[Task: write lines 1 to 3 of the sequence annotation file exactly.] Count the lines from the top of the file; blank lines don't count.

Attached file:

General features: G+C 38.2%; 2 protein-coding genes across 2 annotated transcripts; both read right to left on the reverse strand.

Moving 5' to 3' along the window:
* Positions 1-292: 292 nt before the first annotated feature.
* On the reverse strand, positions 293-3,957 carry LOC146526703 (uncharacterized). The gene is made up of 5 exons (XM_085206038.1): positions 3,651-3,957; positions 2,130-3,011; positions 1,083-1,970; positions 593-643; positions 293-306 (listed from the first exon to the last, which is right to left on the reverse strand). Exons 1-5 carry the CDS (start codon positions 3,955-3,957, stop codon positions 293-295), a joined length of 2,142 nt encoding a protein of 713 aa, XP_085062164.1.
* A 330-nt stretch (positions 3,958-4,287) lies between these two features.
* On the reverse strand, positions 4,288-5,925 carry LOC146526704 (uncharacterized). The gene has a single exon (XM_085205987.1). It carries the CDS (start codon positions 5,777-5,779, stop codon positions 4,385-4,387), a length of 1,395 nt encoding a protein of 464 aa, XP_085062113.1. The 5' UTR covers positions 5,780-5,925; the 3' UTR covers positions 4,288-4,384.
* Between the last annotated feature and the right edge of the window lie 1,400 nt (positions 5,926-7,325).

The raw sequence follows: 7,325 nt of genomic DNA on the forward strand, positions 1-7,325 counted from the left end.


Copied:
General features: G+C 38.2%; 2 protein-coding genes across 2 annotated transcripts; both read right to left on the reverse strand.

Moving 5' to 3' along the window:
* Positions 1-292: 292 nt before the first annotated feature.